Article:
Oxford is also home of Rowan Oak, William Faulkner’s retreat, where he penned the classic novels like As I Lay Dying and Absalom, Absalom! For book aficionados, be sure to head on over to the famous Square to explore Square Books, where you will no doubt get lost for hours within a maze of thousands and thousands of books. You might even be able to discover autographed hardcopies by famous southern authors such as Eudora Welty! Then go grab a bite or two at Courthouse Square, the culinary and cultural heart of this quintessential college town, as well as the birthplace of the Southern Foodways Alliance. Make sure to check out John Currence's City Grocery for some crafty cocktails while watching those Ole Miss students mingle down below.
10. Gainesville, Florida
It’s home to the beloved Florida Gators at the University of Florida, one of the nation's ten largest universities by enrollment. This college town also offers plenty of places to explore, such as the Butterfly Rainforest at the Florida Museum of Natural History, which houses 6,400 square feet of subtropical plants and hundreds of beautiful butterflies, and the Hippodrome State Theater. How about some outdoor fun at the Paynes Prairie Preserve State Park, or at one of the city's many world-class fishing, snorkeling, and scuba diving locations? Don’t miss the University's Bat House & Barn before heading to the historic downtown, where a new breed of cafes and bars, such as The Bull, serve up Gatorville's finest local brews. In 2014, Gainesville was even named Florida’s second best metro location for economic and job growth (it’s also 51st in the nation!), and is also quite well known for being a sports driven town boasting a bevy of National Championships, courtesy of those mighty Gators.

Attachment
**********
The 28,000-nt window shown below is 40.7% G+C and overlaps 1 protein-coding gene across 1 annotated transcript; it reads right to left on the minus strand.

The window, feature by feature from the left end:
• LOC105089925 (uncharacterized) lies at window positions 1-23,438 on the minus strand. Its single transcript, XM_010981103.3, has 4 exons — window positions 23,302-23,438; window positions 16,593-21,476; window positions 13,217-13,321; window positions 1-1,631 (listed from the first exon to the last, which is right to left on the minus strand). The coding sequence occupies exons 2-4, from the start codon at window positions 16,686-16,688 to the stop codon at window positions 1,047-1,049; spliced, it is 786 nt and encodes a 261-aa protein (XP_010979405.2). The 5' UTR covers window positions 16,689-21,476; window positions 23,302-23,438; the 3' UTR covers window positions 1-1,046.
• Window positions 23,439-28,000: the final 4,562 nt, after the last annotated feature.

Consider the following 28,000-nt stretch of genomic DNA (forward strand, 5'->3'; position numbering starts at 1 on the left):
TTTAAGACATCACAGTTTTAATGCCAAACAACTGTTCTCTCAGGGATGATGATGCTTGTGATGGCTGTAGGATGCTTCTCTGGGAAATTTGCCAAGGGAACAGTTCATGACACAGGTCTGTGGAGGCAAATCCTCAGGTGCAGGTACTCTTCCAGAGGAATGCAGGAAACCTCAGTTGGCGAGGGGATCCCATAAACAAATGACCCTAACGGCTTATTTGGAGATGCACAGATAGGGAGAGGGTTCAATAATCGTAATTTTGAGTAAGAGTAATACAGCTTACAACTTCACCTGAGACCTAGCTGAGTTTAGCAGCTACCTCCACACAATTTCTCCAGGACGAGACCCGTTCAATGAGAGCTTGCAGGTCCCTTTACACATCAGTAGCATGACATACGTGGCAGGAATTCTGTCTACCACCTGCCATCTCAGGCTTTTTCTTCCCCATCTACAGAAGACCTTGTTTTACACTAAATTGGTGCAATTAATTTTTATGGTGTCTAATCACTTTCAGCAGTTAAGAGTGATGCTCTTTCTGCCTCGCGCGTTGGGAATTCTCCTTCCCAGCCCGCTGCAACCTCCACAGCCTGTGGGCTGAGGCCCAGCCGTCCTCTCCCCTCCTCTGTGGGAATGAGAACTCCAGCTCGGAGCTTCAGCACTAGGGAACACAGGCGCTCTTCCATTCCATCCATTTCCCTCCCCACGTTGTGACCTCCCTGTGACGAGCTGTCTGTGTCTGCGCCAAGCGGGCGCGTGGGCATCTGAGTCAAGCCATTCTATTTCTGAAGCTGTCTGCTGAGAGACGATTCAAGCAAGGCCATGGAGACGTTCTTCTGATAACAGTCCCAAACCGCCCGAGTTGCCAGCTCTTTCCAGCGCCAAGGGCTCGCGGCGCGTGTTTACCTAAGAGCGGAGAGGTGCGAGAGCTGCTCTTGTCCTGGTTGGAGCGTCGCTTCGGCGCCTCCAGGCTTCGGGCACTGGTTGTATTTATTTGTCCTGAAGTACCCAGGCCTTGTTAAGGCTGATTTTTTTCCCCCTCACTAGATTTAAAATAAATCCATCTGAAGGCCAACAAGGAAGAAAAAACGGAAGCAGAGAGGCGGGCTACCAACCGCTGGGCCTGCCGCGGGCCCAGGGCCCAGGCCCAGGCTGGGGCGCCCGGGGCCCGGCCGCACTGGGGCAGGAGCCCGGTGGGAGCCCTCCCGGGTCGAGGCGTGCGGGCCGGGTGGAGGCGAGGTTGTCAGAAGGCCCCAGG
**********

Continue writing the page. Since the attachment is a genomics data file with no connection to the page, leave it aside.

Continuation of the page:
Be sure to take a day trip to Alachua to pick fresh fruit or to rent a canoe before spending an afternoon on the river in High Springs. Or do some bird and wildlife viewing at Gum Root Park before hiking and mountain biking through San Felasco Hammock Preserve State Park, which has the perfect combination of solitude and picturesque woodlands. The options are endless.
11. Columbia, Missouri
Three schools border this hip downtown: Columbia College, Stephens College, and the University of Missouri, so college alums of all sorts return each year to flock over towards neighborhoods like the North Village Arts District, which is brimming to the tee with art galleries, music venues, and indie film houses, such as Ragtag Cinema.
Mizzou city is basically Collegetown, USA and boasts a “strong entrepreneurial scene coupled with an artistic vibe and a politically progressive undercurrent [that] makes living in Columbia, Mo. highly appealing to both college students and recent graduates," as noted by Livability.
This article was written by Pamela Chan.